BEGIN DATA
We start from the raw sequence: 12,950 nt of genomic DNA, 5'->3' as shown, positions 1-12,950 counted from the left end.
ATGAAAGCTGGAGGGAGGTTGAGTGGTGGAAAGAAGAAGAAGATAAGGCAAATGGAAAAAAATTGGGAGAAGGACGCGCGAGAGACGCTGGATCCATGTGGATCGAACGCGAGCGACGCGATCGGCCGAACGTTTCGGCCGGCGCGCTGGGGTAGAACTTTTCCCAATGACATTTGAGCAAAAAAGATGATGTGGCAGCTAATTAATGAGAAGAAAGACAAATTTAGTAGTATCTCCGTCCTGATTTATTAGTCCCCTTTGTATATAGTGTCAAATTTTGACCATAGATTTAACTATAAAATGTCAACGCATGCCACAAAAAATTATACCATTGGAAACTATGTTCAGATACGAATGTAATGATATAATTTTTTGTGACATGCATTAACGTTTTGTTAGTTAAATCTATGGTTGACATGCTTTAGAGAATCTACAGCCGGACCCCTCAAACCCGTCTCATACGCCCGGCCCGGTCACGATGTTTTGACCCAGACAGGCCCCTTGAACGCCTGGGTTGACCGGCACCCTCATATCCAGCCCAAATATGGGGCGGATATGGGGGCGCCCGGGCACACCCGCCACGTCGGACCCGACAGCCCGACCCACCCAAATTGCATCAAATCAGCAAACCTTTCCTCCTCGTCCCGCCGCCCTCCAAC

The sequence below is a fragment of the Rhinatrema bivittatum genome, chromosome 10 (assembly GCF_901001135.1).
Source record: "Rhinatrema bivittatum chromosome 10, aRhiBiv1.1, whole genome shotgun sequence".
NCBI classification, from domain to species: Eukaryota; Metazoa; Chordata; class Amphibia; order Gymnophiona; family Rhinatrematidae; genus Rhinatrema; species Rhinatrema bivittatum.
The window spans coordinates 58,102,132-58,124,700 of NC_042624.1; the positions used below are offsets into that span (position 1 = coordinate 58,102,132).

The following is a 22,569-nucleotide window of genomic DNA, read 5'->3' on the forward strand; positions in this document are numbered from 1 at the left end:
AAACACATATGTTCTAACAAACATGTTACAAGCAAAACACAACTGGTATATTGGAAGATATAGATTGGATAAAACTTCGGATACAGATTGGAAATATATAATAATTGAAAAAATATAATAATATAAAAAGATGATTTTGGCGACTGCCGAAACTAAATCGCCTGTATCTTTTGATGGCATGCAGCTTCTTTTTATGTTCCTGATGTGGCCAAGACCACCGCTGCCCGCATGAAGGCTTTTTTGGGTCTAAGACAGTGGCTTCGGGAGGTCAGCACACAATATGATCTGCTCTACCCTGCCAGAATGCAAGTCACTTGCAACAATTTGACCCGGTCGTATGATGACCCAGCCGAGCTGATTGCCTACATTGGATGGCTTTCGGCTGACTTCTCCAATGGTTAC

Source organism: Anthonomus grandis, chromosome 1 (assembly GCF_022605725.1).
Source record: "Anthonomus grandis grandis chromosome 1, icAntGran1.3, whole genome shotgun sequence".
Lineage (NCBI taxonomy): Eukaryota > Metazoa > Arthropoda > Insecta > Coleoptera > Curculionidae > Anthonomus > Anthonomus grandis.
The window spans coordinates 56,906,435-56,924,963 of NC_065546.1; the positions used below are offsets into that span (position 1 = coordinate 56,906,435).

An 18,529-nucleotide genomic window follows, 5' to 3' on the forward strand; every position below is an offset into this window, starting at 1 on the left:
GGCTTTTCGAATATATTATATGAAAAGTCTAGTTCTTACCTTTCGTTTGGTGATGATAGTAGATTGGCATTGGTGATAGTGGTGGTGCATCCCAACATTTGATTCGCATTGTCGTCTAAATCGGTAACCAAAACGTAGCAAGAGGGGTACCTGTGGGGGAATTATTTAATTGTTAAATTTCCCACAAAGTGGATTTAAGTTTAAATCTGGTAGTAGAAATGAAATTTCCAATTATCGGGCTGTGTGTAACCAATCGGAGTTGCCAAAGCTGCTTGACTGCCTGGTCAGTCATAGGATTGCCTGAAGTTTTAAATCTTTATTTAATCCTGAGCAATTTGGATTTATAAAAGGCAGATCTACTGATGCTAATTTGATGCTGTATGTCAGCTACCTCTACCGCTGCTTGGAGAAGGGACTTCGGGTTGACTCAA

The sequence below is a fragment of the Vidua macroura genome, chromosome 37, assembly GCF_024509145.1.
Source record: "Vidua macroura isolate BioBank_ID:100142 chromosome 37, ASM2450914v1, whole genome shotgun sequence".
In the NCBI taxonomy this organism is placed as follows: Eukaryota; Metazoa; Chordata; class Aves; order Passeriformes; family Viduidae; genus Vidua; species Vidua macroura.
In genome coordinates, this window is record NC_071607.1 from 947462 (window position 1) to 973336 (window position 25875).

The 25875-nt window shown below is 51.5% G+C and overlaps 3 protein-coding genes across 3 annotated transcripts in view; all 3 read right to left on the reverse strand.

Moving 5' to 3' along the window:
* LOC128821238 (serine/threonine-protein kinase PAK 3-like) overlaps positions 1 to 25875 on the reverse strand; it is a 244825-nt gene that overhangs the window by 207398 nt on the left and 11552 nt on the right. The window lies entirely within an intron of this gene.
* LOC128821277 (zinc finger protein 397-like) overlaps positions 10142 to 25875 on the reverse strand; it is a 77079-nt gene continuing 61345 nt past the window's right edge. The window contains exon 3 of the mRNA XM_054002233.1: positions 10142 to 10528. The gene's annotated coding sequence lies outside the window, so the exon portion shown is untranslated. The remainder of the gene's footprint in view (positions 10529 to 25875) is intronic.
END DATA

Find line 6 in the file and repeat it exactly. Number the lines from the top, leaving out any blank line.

The window spans coordinates 58,102,132-58,124,700 of NC_042624.1; the positions used below are offsets into that span (position 1 = coordinate 58,102,132).